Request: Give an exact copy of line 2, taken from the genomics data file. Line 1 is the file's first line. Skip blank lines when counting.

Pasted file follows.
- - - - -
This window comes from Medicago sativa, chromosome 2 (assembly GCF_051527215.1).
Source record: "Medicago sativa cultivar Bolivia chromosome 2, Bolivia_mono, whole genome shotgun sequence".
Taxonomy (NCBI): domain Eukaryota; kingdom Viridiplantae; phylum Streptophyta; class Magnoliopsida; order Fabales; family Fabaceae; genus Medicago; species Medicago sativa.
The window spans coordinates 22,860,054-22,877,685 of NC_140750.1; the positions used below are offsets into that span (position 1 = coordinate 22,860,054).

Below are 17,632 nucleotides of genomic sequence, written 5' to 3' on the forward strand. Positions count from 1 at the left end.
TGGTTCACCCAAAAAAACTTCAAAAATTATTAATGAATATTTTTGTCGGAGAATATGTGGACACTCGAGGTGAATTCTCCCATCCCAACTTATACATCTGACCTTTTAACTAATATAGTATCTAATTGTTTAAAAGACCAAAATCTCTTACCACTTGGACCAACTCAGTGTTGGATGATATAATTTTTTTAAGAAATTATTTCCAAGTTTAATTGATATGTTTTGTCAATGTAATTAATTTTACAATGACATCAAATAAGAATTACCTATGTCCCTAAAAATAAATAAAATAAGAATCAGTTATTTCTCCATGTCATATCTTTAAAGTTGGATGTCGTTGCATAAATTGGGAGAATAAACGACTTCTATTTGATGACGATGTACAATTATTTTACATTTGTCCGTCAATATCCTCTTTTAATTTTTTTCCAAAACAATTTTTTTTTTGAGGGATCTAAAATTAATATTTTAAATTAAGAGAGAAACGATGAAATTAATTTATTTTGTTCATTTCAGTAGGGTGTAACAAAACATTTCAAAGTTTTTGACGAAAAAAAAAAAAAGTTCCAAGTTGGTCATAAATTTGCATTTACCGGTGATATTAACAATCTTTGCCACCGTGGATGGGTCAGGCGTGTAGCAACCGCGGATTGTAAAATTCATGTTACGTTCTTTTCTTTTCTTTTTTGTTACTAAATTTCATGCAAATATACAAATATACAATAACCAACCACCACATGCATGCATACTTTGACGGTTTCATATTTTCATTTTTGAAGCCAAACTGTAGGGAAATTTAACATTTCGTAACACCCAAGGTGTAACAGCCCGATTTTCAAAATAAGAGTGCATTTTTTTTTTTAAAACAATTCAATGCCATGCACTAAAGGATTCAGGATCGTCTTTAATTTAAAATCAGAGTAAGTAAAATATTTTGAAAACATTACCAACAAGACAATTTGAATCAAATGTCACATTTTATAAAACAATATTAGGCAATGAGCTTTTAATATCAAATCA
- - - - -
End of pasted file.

Source record: "Medicago sativa cultivar Bolivia chromosome 2, Bolivia_mono, whole genome shotgun sequence".